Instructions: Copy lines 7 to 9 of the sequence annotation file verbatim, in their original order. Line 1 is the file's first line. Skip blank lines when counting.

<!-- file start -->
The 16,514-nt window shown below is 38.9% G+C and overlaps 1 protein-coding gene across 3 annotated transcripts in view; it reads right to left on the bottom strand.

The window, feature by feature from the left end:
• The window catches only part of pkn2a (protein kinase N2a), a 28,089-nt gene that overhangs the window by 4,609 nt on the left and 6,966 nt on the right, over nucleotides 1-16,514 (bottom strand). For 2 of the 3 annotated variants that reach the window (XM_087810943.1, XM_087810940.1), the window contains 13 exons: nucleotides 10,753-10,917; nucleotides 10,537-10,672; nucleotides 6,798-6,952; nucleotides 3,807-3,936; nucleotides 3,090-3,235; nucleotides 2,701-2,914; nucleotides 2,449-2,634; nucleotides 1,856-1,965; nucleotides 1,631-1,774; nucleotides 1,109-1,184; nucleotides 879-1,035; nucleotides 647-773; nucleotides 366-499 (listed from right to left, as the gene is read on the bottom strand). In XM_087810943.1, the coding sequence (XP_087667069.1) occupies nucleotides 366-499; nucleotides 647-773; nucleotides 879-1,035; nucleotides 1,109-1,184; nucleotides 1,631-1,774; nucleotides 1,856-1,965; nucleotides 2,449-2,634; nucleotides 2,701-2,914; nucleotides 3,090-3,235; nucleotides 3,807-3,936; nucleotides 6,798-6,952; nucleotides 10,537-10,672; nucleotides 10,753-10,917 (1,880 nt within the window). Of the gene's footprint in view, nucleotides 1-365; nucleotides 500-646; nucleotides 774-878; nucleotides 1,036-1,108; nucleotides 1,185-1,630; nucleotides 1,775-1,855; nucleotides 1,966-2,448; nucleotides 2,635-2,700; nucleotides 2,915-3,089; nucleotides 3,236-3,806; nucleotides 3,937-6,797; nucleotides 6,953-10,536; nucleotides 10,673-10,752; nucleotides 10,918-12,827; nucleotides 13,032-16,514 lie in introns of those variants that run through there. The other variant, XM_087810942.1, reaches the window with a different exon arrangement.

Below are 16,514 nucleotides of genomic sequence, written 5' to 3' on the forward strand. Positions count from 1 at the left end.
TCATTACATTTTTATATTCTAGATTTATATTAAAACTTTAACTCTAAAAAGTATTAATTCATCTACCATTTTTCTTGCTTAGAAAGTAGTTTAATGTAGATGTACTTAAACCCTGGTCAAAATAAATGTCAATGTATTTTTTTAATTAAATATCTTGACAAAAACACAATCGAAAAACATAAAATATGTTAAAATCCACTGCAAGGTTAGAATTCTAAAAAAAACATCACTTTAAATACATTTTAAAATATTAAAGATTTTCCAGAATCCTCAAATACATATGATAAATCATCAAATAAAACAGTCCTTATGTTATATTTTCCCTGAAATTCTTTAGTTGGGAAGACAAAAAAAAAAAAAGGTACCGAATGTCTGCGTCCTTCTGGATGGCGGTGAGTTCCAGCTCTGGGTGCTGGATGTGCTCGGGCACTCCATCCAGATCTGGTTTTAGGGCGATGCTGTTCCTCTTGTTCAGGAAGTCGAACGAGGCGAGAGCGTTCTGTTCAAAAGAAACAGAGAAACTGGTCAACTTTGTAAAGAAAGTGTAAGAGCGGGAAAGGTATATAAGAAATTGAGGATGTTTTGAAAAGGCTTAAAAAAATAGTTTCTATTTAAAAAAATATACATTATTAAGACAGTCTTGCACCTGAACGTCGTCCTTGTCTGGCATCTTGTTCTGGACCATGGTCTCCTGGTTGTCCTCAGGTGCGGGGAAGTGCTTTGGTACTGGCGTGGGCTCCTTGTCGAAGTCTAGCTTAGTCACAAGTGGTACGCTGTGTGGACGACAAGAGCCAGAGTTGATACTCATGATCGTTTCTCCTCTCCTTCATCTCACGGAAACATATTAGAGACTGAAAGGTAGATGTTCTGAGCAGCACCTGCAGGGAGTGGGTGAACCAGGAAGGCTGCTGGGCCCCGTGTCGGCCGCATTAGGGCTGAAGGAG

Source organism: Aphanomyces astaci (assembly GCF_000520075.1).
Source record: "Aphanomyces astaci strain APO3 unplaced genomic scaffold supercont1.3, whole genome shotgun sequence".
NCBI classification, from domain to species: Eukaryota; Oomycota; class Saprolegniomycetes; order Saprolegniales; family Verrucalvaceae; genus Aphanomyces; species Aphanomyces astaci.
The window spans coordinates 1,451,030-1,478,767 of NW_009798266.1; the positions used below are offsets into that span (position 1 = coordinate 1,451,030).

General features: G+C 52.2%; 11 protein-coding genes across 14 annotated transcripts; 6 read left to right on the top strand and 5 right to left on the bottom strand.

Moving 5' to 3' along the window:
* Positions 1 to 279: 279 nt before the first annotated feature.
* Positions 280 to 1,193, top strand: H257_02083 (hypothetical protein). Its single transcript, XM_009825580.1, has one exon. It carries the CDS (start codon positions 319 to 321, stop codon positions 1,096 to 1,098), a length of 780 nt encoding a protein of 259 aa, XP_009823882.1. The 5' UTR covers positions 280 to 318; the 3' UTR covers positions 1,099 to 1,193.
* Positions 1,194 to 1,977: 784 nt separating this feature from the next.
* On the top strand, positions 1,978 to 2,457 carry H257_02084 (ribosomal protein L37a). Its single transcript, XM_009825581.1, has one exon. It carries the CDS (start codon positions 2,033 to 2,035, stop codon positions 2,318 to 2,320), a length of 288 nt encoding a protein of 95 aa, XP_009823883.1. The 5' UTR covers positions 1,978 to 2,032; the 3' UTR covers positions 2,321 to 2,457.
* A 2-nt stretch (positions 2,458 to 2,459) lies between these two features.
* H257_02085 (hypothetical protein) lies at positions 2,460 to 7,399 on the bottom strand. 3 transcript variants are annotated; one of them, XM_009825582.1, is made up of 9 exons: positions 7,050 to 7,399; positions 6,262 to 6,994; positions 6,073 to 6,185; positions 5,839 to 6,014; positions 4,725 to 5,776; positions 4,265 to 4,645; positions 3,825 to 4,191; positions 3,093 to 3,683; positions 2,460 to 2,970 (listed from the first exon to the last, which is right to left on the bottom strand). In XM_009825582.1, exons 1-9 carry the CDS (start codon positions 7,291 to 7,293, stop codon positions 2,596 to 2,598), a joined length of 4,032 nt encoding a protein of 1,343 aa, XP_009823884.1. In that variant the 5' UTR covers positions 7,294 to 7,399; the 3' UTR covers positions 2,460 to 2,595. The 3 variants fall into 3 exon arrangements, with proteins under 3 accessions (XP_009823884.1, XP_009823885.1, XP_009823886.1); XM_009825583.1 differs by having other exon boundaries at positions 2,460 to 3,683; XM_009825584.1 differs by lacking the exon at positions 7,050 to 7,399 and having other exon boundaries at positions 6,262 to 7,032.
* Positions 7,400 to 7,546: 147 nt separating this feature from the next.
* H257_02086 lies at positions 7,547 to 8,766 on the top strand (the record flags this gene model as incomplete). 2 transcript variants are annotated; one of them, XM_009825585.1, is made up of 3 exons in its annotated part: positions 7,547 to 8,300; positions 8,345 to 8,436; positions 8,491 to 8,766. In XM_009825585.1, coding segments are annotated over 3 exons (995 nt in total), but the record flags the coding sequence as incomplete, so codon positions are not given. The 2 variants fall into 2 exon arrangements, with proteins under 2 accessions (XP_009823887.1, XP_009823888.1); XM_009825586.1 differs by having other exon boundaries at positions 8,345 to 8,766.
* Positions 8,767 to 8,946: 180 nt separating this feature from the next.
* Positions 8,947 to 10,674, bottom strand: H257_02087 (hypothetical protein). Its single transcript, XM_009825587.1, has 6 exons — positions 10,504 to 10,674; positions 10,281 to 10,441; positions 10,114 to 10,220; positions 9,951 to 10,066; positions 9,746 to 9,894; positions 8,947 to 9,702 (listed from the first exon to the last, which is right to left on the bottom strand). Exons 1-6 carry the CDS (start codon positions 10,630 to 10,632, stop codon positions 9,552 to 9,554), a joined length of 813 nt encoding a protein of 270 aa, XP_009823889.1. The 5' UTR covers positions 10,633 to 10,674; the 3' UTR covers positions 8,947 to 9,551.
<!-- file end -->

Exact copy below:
Source record: "Aphanomyces astaci strain APO3 unplaced genomic scaffold supercont1.3, whole genome shotgun sequence".
NCBI classification, from domain to species: Eukaryota; Oomycota; class Saprolegniomycetes; order Saprolegniales; family Verrucalvaceae; genus Aphanomyces; species Aphanomyces astaci.
The window spans coordinates 1,451,030-1,478,767 of NW_009798266.1; the positions used below are offsets into that span (position 1 = coordinate 1,451,030).